Shoalhaven City Council has raked in an extra $113 million dollars in the past decade by through repeated rate rises above rate pegging limits, according to Cr John Wells.
And during an extraordinary meeting on Monday, November 20, it decided to push ahead with putting its resourcing strategy and out for public comments, including its recommendations for huge rate rises of between 40 and 44 per cent over the next three years.
A packed gallery attended the meeting and heard predictions the Shoalhaven was in for some financial pain after years of natural disasters and the COVID-19 pandemic had depleted savings in council's general fund.
Council's CEO Stephen Dunshea told the meeting cash reserves of at least $15 million were needed to ensure council was able to respond to any future emergency.
"History tells us that this happens regularly in the Shoalhaven," Mr Dunshea said.
"I am deeply concerned, from a risk perspective, that we do not have contingency funds in this organisation, any longer to support a response to an emergency situation, without stopping other works, without potentially closing facilities."
Mr Dunshea said responding to an emergency "costs a lot of money - people working 24/7, seven days a week to respond to those, and that cash is simply not there."
The shortfall was identified in a financial sustainability review prepared by independent organisation the AEC Group suggested huge rate rises, including the possibility of a 32 per cent increase in 2024-25, along with asset sales and efficiency savings.
But there was plenty of debate about the order in which things should be done, with several councillors saying council should focus on cutting its costs and finding savings within the organisation.
Cr Wells said the impetus for improving efficiency and funding savings within the council would be lost if the focus was on increasing rates.
"I'm saying let's pursue asset sales now, let's pursue cost efficiencies now, let's undertake service reviews on our service rollouts and our programing, let's look at cost efficiencies, let's look at our investment policies and capital programs now, and see what additional funds you might need later, rather than putting the cart before the horse and say 'Let's go for the money now and it will all work out later on down the track'," Cr Wells said.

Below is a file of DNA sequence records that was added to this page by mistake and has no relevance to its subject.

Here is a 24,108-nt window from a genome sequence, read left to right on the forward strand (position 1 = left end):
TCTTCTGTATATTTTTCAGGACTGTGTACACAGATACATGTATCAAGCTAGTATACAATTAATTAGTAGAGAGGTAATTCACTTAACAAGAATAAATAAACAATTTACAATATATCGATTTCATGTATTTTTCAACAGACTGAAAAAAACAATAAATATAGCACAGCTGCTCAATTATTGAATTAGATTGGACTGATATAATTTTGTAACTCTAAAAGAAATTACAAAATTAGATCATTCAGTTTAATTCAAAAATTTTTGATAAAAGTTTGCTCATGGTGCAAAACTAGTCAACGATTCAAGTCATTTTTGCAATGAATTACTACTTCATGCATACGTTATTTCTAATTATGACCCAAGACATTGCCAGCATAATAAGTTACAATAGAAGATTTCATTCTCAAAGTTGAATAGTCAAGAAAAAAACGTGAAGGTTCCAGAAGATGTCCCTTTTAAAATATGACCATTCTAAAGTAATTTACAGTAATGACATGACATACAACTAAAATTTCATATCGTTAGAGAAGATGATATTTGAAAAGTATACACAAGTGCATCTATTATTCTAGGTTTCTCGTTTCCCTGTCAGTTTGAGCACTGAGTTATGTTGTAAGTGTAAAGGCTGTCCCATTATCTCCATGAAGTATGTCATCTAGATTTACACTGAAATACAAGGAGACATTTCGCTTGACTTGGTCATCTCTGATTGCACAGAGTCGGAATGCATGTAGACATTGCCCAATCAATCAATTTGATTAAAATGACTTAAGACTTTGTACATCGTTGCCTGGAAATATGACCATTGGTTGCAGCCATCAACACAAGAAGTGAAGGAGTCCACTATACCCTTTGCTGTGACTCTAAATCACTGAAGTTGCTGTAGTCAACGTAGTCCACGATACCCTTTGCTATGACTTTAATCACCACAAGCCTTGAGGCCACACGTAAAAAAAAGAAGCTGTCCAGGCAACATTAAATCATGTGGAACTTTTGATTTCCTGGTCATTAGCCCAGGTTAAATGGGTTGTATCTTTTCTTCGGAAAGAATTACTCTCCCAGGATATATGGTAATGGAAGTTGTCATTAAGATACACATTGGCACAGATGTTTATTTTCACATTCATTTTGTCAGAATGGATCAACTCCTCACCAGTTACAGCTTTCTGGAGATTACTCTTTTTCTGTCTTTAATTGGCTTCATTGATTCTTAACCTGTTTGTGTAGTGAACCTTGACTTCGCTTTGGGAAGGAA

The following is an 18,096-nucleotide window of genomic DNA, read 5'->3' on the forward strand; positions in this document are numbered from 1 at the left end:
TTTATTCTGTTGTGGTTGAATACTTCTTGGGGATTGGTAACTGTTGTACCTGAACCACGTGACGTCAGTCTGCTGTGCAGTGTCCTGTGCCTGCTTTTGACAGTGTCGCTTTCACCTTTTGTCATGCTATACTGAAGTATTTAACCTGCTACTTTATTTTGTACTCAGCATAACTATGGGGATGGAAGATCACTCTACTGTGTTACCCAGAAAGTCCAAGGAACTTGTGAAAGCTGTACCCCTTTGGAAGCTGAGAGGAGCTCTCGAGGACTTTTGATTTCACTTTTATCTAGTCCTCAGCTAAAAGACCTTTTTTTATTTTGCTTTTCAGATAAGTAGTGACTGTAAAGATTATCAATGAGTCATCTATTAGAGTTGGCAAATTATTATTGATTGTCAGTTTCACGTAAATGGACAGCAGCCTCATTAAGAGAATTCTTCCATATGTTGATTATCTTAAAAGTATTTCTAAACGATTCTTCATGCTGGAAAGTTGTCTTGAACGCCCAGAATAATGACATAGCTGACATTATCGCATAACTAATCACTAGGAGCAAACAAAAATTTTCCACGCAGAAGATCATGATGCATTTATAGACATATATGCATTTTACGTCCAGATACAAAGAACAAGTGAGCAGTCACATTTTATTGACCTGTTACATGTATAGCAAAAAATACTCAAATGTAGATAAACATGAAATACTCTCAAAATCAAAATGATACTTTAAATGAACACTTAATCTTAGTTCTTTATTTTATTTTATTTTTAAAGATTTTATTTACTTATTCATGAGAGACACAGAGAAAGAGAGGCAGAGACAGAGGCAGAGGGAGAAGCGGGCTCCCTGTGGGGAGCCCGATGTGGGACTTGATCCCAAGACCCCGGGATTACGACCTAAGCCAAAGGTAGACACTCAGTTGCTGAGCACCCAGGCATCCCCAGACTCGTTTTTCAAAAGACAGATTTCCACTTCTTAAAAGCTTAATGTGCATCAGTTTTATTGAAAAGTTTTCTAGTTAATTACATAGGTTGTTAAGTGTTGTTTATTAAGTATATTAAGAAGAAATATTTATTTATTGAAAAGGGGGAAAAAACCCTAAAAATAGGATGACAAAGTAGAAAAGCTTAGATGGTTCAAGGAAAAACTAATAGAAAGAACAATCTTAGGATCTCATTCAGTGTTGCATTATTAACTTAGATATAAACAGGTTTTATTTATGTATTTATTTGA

"Well I don't believe that is going to be the case."
The financial report suggested council find savings of $3 million over four years, but Cr Wells said that was "a joke" given council's annual budget was in the order of $300 million.
A five per cent efficiency saving on just wages, materials and services would collect $10.5 million, he said.
Meanwhile, council's planned $249 million capital works program could be pared back, Cr Wells said, as council had shown in recent years it was not capable of spending that much in a year.
The suggested rate rises would also result in the Shoalhaven having the highest rates in the region, Cr Wells added, despite the average household income in the Shoalhaven being about $240 a week less than neighbouring councils.
"I don't think we can underestimate what the community is going through at the moment," added Cr Serena Copley.
"I don't think we can underestimate what we're all living through with the cost of living crisis, and what that means for individual families and businesses.
"We need to look at our own back yard, we need to look at our own operations before we ask ratepayers to put their hands in their pockets," she said.
Cr Copley also questioned whether any money obtained through a special rate variation was going to be managed efficiently.
Cr Paul Ell said council needed to show it was committed to making savings and improving its efficiency before talking of large increases to rates.
"We need to look at what we can do differently, how we can improve productivity, how we can reduce duplication, how we can rationalise services, and obviously the project management principles that will be brought into play," he said.
Cr Ell asked for council's managers to report on what measures could be adopted immediately to save money and reduce costs within a month, before calling for public comment on the financial plan.
"We need a clear strategy and timetable on when things can be achieved, and how they can be achieved," he said,
Cr Ell conceded a rate rise was inevitable given the financial problems identified in the report, but "we don't want to flog our community in the middle of a cost of living crisis".
However Mr Dunshea said delaying the resourcing strategy's public exhibition would prevent council meeting the deadlines for applying for a special rate variation.
He pointed out an application to IPART for a special rate variation did not lock council into passing on those higher rates, particularly if savings and efficiencies had been found.
Cr Evan Christen called for council to adopt a "minimalist financial plan" for the coming year, while analysing its finances and identifying where savings and efficiencies could be found.
He said he wanted to make sure "any rate rise is absolutely minimised".
But Cr Christen warned against rushing any decisions for the coming year, allowing the community plenty of time to discuss future service levels.
During the public exhibition period, Shoalhaven residents will be asked to identify what sectors and services cold be reduced, and whether other services need to be expanded.
"I wouldn't rule out changing the balance across things," Cr Christen said.
The vote to put the resourcing strategy on public exhibition was carried seven votes to five.
Sign up for our newsletter to stay up to date.